A Cellular Landscape
The human body can be thought of as an environment, a landscape that harbours whole ecosystems of life. Our bodies are home to communities of microbes – trillions of bacteria, fungi and viruses reside on our skin and in our guts. These environments within and outside our bodies intertwine, influencing each other from the moment we are born.
The connections between the external and internal environments are explored in a new experimental short film, Call of the Silent Cell, created by artists Vicky Isley and Paul Smith, collectively known as boredomresearch. They worked with scientists who are part of the Human Cell Atlas (HCA) – a global project to map the 37 trillion cells in our bodies co-founded by Dr Sarah Teichmann at the Wellcome Sanger Institute and Dr Aviv Regev, then at the Broad Institute of MIT and Harvard. Vicky and Paul took inspiration not just from the science itself – the problems, questions and the methods that researchers use – but the emotional connections scientists have with their work.
The film is one of 13 artworks and creative learning projects inspired by the Human Cell Atlas in a new, online, exhibition: One Cell at a Time. Curated by Suzy O’Hara, the exhibition itself is the culmination of a year-long series of events and activities bringing scientists, artists, and the public together to explore the cellular world of us.
Vicky Isley and Paul Smith were commissioned to work with HCA scientists in 2019. Paul reflected on the beginning of the project, speaking to researchers and immersing himself in the challenge of trying to understand the body at the level of the cell. One of those researchers was Dr Marcin Pekalski, an immunologist based at the University of Oxford. He studies the bacteria that make up the gut microbiome, and their relationship with the immune system.
“Something really gelled when we met Marcin. It was the way that he was describing his own research, using analogies and metaphors that related to the natural environment to articulate the kinds of problems, ideas, challenges he was working with,” says Paul.
They met with Marcin several times, to understand the details of his research. Discussions included cytokine storms, where the body’s immune system goes into overdrive causing inflammation and damage. They also reflected on camouflage and mimicry, as Marcin used these concepts to describe how gut bacteria ‘hide’ from the human immune system to escape destruction or how gut bacteria trick the immune system to be accepted as self.
“We used these elements in the work,” says Vicky. “A moth, sometimes concealed, is the central character if you like, as we journey from a natural environment to a cellular one. We wanted to bring in some ambiguity to that as well – it isn’t always clear where you are. What looks like a stormy sea is actually ripples in the villi of the intestine.”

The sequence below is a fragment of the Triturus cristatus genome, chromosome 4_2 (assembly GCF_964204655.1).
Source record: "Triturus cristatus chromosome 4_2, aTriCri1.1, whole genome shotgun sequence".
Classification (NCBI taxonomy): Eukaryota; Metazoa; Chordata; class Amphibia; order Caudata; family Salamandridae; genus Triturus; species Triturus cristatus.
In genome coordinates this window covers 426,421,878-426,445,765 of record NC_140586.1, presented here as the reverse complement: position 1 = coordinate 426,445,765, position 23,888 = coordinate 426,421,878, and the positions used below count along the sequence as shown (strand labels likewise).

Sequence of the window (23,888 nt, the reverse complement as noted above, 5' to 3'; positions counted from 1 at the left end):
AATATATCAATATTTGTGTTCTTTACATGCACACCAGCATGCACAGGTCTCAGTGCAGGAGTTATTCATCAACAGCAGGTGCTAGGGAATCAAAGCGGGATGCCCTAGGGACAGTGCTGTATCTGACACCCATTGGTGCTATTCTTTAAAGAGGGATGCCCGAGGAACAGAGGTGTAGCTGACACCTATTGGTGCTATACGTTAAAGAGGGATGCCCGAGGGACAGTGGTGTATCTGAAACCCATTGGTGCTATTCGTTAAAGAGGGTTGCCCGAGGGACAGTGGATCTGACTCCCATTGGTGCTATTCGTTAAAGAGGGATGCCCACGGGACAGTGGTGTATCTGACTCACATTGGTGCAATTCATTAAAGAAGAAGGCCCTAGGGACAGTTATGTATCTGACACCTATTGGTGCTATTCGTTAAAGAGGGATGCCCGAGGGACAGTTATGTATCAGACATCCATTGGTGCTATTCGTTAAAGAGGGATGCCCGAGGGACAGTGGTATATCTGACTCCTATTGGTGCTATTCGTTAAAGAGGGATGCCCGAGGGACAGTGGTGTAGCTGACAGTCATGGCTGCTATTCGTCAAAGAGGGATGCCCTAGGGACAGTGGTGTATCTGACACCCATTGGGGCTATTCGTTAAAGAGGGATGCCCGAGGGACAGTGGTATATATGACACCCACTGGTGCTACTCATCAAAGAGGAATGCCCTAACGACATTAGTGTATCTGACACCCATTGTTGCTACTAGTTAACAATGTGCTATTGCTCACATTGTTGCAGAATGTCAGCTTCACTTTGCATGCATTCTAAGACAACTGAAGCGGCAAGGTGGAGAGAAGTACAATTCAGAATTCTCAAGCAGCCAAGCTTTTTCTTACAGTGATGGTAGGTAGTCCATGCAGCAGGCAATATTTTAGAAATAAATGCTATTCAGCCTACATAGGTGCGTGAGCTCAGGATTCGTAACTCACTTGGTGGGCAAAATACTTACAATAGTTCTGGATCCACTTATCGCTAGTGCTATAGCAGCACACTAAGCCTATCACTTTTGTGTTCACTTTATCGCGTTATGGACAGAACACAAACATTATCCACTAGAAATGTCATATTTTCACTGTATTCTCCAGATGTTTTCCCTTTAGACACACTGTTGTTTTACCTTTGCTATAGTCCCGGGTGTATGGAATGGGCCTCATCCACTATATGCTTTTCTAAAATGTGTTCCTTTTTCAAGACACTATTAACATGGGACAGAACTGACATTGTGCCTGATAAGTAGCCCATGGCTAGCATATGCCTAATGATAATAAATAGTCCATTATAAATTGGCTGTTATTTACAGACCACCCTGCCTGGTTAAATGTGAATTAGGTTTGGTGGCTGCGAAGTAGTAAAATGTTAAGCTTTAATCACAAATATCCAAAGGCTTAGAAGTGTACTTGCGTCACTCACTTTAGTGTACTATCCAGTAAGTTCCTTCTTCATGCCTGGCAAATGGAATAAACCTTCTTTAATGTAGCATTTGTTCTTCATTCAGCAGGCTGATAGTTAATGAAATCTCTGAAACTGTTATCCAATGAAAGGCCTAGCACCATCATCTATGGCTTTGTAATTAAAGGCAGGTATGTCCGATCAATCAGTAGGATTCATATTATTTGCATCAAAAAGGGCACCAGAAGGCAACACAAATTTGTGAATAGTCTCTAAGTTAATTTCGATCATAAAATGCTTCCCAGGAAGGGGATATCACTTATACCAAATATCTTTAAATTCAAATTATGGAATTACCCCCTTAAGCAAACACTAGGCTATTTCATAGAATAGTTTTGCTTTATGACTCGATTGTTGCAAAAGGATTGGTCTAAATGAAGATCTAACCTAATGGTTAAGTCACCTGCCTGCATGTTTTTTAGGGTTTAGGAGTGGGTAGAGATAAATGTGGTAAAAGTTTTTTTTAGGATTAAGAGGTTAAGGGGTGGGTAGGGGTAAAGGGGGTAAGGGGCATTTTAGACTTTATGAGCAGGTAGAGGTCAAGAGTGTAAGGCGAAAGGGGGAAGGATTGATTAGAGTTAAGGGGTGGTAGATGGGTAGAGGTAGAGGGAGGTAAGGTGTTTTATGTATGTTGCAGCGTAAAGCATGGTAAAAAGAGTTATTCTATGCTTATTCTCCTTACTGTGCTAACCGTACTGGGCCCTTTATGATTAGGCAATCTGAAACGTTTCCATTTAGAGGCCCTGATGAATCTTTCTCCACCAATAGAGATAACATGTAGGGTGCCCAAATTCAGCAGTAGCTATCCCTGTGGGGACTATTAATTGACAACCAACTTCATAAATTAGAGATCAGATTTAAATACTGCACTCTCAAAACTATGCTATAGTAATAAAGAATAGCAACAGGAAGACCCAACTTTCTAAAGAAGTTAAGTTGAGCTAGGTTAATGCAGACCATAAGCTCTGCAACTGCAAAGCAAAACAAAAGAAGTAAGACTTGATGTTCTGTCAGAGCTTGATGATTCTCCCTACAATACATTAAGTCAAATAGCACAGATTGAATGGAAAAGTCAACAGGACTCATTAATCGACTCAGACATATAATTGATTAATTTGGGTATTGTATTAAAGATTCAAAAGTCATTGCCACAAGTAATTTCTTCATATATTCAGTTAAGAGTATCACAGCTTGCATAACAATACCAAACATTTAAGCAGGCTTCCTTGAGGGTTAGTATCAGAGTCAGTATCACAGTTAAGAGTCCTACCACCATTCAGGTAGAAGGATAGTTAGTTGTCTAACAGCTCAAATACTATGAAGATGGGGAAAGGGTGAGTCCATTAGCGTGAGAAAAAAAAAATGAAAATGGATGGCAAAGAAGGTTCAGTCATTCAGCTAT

The scientists’ personal reflections shaped many elements of the film. “We asked people to respond from a personal perspective,” says Vicky. “We asked how they would imagine a cytokine storm might look, for example. With some poetic license, we took those descriptions and created the turbulence you see in the film.”
The imaginings, thoughts and ideas of the researchers are important to Vicky and Paul. “Everyone is human,” says Paul. “We all have emotions. And those feelings often drive research. Scientific papers document insights, techniques and technical details – there is an infrastructure there ready to put that information out into the public domain. But there isn’t usually a way for an individuals’ own personal engagement around their research to be documented. In the work we create, we try to allow that emotion to come right to the surface.”
Both trained artists, Vicky and Paul have collaborated with scientists for many years. We discussed the parallels between the two disciplines.
“We’re of the belief that science is a very recent offshoot from artistic practice,” says Paul. “When you really try and understand the difference, it is superficial. There are similar levels of creativity, taking risks and making judgements in both science and art. I think the most interesting thing about science is the way that individuals create these massive leaps that come from being immersed in a practice.”
“Scientists and artists create new ways of understanding the world.”
Marcin agrees. “I love being a scientist. The element of creativity in it brings me joy.”
Engaging with ecosystems
The team hopes that audiences will engage with the film on their own terms. “That isn’t about ‘I’m the expert, I need to explain this to the non-expert’,” says Vicky. Instead, the film aims to be contemplative, giving the audience space to consider the significance of how their own health is linked to the environment.
Marcin added, “The rules that govern life and ecosystems are the same whether that is inside the human body or outside. Modern industrialised lifestyles, including processed foods and antibiotics, dramatically affect the environment of our guts, which in turn affects the microbes that live there, and then our own health too. Every ecosystem is dependent on the interactions of organisms. This powerful film inspires people to think about how we are all part of the same natural world.”